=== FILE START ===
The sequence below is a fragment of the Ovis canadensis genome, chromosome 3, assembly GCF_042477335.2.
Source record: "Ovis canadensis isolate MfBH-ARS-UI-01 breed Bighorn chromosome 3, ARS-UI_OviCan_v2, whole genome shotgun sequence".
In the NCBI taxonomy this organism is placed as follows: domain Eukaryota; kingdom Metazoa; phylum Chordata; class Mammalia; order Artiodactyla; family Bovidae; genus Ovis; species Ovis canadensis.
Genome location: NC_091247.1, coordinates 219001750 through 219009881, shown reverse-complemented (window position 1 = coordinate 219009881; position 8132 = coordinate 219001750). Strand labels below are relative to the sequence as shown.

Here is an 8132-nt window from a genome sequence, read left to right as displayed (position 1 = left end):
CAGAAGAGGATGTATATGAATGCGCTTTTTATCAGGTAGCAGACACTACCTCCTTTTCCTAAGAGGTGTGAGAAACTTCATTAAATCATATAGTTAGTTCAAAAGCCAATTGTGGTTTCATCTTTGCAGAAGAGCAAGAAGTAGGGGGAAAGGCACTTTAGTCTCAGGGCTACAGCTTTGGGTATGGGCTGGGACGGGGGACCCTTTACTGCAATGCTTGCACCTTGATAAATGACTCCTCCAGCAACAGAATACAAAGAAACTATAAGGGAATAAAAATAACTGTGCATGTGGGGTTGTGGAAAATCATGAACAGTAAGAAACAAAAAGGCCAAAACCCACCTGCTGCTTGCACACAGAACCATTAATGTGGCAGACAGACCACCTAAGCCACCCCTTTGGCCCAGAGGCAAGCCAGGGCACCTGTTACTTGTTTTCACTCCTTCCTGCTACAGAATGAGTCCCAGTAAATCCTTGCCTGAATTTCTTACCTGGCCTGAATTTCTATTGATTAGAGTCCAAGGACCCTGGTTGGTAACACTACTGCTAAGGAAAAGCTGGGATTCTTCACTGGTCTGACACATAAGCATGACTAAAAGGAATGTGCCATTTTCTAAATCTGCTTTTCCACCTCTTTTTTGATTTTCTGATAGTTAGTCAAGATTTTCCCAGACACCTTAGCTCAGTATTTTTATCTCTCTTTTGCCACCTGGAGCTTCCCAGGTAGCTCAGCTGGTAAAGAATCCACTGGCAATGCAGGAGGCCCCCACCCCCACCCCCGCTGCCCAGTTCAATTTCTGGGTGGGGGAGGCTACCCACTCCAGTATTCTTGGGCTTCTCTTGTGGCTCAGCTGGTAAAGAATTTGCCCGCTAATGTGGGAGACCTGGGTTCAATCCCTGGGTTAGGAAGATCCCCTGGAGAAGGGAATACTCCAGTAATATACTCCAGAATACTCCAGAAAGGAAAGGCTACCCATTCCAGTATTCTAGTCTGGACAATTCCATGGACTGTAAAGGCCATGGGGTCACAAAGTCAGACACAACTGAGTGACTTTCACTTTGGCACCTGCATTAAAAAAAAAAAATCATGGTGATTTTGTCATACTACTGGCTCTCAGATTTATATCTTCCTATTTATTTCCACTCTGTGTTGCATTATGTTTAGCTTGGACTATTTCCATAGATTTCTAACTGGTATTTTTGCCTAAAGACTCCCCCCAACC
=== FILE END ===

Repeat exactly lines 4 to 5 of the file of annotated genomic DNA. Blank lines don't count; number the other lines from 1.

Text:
Genome location: NC_091247.1, coordinates 219001750 through 219009881, shown reverse-complemented (window position 1 = coordinate 219009881; position 8132 = coordinate 219001750). Strand labels below are relative to the sequence as shown.

Here is an 8132-nt window from a genome sequence, read left to right as displayed (position 1 = left end):